Paxton Stover‘s first two outings at Mississippi State were far from what he had planned.
The true freshman pitcher made his debut on opening weekend against Cincinnati and surrendered six runs on four hits and two walks while recording only two outs.
Stover’s next opportunity came in his first career start against Western Kentucky on March 11. He was unable to record an out after giving up a single and two walks to load the bases.
“I didn’t feel nervous but in reality I was,” Stover said. “I just think that affected me and my ability to compete and you could see where I had trouble finding the strike zone. But I’m going to figure it out.”
Figuring it out meant time with nationally renown pitching coach Butch Thompson. Stover has been working with Thompson ever since to regain confidence in his command.
“He always tells me to just play catch and try not to worry,” Stover said. “He’s big on it’s not what pitch you throw but where you throw it. I think I’m just trying too hard to get it there and that’s what’s causing me to not find the strike zone.”
Stover’s arsenal features four pitches – a two and four-seam fastball, slider and change-up. He has been clocked as high as 91 miles per hour but has seen his velocity decrease to the mid to low 80’s of late.
Thompson’s work with the 5-foot-11, 190-pounder has been as much a mental exercise as it is from a physical standpoint.
“He really works on your mind,” Stover said. “He tries to get you into a winner’s mentality where you can go out there and compete every time and that breeds success.”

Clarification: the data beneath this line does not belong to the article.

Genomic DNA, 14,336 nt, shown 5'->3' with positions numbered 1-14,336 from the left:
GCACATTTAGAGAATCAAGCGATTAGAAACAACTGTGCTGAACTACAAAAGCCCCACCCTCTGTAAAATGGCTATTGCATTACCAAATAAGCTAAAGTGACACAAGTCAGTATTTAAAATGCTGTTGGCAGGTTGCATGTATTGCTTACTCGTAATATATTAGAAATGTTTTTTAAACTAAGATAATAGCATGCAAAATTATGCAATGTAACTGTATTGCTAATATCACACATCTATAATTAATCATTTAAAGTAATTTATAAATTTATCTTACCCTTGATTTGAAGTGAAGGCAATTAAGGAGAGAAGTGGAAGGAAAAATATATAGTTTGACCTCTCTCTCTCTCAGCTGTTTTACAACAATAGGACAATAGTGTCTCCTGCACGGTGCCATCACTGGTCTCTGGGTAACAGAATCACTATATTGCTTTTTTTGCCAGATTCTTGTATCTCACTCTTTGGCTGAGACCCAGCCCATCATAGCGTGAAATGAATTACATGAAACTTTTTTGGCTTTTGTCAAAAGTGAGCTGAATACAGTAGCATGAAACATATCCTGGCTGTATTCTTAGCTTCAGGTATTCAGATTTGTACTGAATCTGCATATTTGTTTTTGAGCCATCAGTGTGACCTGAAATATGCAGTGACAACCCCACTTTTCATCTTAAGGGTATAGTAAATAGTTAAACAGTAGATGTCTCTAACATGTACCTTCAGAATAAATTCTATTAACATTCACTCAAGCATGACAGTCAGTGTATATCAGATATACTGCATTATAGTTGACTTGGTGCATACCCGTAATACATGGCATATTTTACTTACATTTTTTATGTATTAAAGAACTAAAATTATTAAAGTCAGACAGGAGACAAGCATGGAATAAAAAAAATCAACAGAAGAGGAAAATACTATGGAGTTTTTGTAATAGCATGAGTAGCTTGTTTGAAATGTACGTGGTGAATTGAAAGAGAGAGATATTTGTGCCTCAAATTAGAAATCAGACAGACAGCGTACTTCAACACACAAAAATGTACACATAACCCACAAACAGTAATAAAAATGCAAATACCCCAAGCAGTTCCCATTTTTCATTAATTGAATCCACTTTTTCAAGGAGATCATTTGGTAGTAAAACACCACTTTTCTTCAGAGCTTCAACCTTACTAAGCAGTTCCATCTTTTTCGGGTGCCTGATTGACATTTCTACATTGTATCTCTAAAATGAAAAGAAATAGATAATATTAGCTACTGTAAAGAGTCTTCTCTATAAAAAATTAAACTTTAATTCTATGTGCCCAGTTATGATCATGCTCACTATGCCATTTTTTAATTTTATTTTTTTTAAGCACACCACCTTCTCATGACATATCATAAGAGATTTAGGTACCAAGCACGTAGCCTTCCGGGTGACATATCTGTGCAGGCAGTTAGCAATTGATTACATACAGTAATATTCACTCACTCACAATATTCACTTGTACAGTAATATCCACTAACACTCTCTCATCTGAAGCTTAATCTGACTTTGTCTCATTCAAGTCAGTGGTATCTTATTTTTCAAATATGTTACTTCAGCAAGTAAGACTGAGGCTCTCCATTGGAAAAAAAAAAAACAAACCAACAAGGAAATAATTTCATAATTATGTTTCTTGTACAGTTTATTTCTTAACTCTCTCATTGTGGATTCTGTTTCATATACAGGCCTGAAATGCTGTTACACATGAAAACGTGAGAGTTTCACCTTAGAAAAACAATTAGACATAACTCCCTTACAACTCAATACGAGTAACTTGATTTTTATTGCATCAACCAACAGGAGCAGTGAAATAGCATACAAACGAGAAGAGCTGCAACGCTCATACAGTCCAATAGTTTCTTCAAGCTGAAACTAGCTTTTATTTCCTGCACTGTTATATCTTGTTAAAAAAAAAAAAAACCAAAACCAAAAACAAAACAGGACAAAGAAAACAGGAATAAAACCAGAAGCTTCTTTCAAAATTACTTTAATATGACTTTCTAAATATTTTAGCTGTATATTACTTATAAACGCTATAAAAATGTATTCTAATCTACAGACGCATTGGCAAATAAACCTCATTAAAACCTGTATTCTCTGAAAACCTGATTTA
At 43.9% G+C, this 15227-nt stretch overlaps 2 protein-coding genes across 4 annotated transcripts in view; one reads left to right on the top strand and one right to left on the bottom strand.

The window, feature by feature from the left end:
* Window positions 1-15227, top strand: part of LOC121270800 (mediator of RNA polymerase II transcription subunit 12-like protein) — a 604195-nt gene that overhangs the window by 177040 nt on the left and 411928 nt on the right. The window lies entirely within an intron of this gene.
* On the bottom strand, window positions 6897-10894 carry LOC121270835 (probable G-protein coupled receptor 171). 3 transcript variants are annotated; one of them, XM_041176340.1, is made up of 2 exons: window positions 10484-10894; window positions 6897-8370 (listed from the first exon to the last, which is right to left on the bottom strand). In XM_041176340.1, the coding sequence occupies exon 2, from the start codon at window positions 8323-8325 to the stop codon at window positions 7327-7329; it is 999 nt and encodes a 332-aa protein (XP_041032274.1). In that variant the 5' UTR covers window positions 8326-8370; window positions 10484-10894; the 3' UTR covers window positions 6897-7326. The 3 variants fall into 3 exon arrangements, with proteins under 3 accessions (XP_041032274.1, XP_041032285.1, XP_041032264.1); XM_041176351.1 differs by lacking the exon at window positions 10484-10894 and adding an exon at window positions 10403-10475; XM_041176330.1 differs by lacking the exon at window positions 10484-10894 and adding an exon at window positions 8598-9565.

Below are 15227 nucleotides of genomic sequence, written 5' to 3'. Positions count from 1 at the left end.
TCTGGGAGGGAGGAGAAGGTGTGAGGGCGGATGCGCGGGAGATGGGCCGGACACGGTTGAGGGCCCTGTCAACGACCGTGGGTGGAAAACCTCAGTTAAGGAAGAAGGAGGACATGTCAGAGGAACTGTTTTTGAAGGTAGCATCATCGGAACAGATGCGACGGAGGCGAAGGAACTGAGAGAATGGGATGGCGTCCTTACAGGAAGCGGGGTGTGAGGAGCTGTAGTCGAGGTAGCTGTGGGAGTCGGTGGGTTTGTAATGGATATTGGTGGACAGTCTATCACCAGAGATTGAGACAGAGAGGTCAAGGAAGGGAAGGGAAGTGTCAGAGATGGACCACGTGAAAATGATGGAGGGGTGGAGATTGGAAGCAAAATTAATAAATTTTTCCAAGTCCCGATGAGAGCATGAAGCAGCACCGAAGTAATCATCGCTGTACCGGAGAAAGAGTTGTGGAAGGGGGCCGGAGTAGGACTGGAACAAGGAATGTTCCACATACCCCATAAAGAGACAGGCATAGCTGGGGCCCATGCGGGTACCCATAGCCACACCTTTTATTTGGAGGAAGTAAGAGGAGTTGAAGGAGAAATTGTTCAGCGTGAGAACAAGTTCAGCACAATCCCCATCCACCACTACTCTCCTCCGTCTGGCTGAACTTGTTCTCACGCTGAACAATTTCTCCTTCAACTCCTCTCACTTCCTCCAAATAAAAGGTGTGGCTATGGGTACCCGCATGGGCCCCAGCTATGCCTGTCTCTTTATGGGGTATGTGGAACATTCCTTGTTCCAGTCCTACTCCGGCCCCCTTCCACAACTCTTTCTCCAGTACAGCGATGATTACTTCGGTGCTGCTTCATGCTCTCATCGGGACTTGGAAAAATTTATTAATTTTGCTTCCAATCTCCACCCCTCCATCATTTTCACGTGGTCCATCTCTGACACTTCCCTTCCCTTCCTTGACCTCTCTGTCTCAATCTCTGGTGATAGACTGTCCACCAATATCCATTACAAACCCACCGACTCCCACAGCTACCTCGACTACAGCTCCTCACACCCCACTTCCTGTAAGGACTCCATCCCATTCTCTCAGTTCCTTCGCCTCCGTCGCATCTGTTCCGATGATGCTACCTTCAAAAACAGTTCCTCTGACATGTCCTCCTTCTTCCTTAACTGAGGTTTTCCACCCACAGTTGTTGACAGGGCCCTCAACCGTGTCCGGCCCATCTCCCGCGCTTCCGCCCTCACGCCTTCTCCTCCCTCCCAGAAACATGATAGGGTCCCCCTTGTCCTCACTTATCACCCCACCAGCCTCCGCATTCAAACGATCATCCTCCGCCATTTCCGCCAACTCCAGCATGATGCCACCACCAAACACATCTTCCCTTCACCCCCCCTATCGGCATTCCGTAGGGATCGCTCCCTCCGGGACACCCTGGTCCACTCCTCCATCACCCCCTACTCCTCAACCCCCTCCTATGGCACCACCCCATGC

Success is something that Stover saw plenty of at Dyer County High School, where he was considered the No. 2 left-handed pitcher in Tennessee and ranked 92nd nationally. He went 9-2 as a junior with a 0.50 earned run average and 111 strikeouts in only 84 innings of work.
Stover was selected as a first-team Louisville Slugger All-American and All-Southeast Region honorable mention by Perfect Game as a senior.
He quickly learned however that pitching at the college level is
“One of the main things is it’s a whole lot more competitive,” Stover said. “In high school ball there was always the intimidation of guys knowing who I was and that I was going to an SEC school. Here it’s not like that.”
Stover landed offers from Austin Peay and Belmont and received interest from Vanderbilt and Ole Miss but had his heart set on Starkville from the beginning.
“I chose Mississippi State because it had a great baseball program,” Stover said. “I love the atmosphere of baseball here. It’s amazing. I’ve always liked Mississippi State and even if I wasn’t going to play ball anywhere, I still wanted to come to school here.”